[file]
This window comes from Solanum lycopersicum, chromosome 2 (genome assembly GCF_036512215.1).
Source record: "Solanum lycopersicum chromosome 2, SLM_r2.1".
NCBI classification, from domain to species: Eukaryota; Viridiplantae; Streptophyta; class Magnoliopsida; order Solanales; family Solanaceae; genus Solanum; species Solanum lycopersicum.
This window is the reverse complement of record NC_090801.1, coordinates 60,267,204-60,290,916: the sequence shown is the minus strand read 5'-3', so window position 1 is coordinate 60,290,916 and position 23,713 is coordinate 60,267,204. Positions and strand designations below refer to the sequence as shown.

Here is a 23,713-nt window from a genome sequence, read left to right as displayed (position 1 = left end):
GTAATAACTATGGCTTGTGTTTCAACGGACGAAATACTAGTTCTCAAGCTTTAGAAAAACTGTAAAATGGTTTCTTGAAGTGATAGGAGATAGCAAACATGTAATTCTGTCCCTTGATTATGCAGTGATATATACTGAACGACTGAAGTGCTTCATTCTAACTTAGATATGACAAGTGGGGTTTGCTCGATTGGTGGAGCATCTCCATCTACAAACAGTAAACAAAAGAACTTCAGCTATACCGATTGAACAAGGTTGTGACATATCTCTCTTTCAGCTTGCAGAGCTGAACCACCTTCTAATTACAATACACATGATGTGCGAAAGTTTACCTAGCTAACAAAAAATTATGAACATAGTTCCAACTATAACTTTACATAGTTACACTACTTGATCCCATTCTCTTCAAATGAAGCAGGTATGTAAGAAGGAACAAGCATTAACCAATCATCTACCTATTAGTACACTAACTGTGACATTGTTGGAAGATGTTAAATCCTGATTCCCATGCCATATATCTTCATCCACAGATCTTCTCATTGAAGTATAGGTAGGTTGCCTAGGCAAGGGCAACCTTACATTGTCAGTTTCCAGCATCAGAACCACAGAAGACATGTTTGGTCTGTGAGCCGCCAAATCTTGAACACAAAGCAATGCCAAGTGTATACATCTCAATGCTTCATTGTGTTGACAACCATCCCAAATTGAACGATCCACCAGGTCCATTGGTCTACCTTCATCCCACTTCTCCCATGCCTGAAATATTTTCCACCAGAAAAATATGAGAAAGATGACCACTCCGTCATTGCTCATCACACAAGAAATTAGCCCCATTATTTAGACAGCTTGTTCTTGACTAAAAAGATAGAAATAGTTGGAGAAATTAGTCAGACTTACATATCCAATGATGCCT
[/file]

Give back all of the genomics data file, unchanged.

This window comes from Solanum lycopersicum, chromosome 2 (genome assembly GCF_036512215.1).
Source record: "Solanum lycopersicum chromosome 2, SLM_r2.1".
NCBI classification, from domain to species: Eukaryota; Viridiplantae; Streptophyta; class Magnoliopsida; order Solanales; family Solanaceae; genus Solanum; species Solanum lycopersicum.
This window is the reverse complement of record NC_090801.1, coordinates 60,267,204-60,290,916: the sequence shown is the minus strand read 5'-3', so window position 1 is coordinate 60,290,916 and position 23,713 is coordinate 60,267,204. Positions and strand designations below refer to the sequence as shown.

Here is a 23,713-nt window from a genome sequence, read left to right as displayed (position 1 = left end):
GTAATAACTATGGCTTGTGTTTCAACGGACGAAATACTAGTTCTCAAGCTTTAGAAAAACTGTAAAATGGTTTCTTGAAGTGATAGGAGATAGCAAACATGTAATTCTGTCCCTTGATTATGCAGTGATATATACTGAACGACTGAAGTGCTTCATTCTAACTTAGATATGACAAGTGGGGTTTGCTCGATTGGTGGAGCATCTCCATCTACAAACAGTAAACAAAAGAACTTCAGCTATACCGATTGAACAAGGTTGTGACATATCTCTCTTTCAGCTTGCAGAGCTGAACCACCTTCTAATTACAATACACATGATGTGCGAAAGTTTACCTAGCTAACAAAAAATTATGAACATAGTTCCAACTATAACTTTACATAGTTACACTACTTGATCCCATTCTCTTCAAATGAAGCAGGTATGTAAGAAGGAACAAGCATTAACCAATCATCTACCTATTAGTACACTAACTGTGACATTGTTGGAAGATGTTAAATCCTGATTCCCATGCCATATATCTTCATCCACAGATCTTCTCATTGAAGTATAGGTAGGTTGCCTAGGCAAGGGCAACCTTACATTGTCAGTTTCCAGCATCAGAACCACAGAAGACATGTTTGGTCTGTGAGCCGCCAAATCTTGAACACAAAGCAATGCCAAGTGTATACATCTCAATGCTTCATTGTGTTGACAACCATCCCAAATTGAACGATCCACCAGGTCCATTGGTCTACCTTCATCCCACTTCTCCCATGCCTGAAATATTTTCCACCAGAAAAATATGAGAAAGATGACCACTCCGTCATTGCTCATCACACAAGAAATTAGCCCCATTATTTAGACAGCTTGTTCTTGACTAAAAAGATAGAAATAGTTGGAGAAATTAGTCAGACTTACATATCCAATGATGCCT